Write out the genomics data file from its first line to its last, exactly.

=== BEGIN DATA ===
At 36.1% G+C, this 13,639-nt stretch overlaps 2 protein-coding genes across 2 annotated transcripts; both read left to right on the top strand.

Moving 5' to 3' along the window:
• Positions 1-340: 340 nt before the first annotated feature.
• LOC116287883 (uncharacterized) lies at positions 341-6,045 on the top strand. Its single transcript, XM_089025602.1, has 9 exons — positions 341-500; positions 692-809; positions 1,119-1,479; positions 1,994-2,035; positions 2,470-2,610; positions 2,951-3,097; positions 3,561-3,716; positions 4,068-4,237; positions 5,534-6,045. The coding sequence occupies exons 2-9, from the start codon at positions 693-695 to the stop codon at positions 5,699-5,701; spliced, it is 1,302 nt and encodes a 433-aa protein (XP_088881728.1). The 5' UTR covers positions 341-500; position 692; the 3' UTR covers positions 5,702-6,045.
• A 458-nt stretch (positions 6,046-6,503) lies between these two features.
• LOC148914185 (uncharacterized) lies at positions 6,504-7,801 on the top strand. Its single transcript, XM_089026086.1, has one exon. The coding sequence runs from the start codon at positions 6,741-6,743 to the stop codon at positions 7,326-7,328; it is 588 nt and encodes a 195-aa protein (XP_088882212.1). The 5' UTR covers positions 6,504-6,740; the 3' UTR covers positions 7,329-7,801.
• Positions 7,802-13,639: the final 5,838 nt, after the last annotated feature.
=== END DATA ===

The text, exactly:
At 36.1% G+C, this 13,639-nt stretch overlaps 2 protein-coding genes across 2 annotated transcripts; both read left to right on the top strand.

Moving 5' to 3' along the window:
• Positions 1-340: 340 nt before the first annotated feature.
• LOC116287883 (uncharacterized) lies at positions 341-6,045 on the top strand. Its single transcript, XM_089025602.1, has 9 exons — positions 341-500; positions 692-809; positions 1,119-1,479; positions 1,994-2,035; positions 2,470-2,610; positions 2,951-3,097; positions 3,561-3,716; positions 4,068-4,237; positions 5,534-6,045. The coding sequence occupies exons 2-9, from the start codon at positions 693-695 to the stop codon at positions 5,699-5,701; spliced, it is 1,302 nt and encodes a 433-aa protein (XP_088881728.1). The 5' UTR covers positions 341-500; position 692; the 3' UTR covers positions 5,702-6,045.
• A 458-nt stretch (positions 6,046-6,503) lies between these two features.
• LOC148914185 (uncharacterized) lies at positions 6,504-7,801 on the top strand. Its single transcript, XM_089026086.1, has one exon. The coding sequence runs from the start codon at positions 6,741-6,743 to the stop codon at positions 7,326-7,328; it is 588 nt and encodes a 195-aa protein (XP_088882212.1). The 5' UTR covers positions 6,504-6,740; the 3' UTR covers positions 7,329-7,801.
• Positions 7,802-13,639: the final 5,838 nt, after the last annotated feature.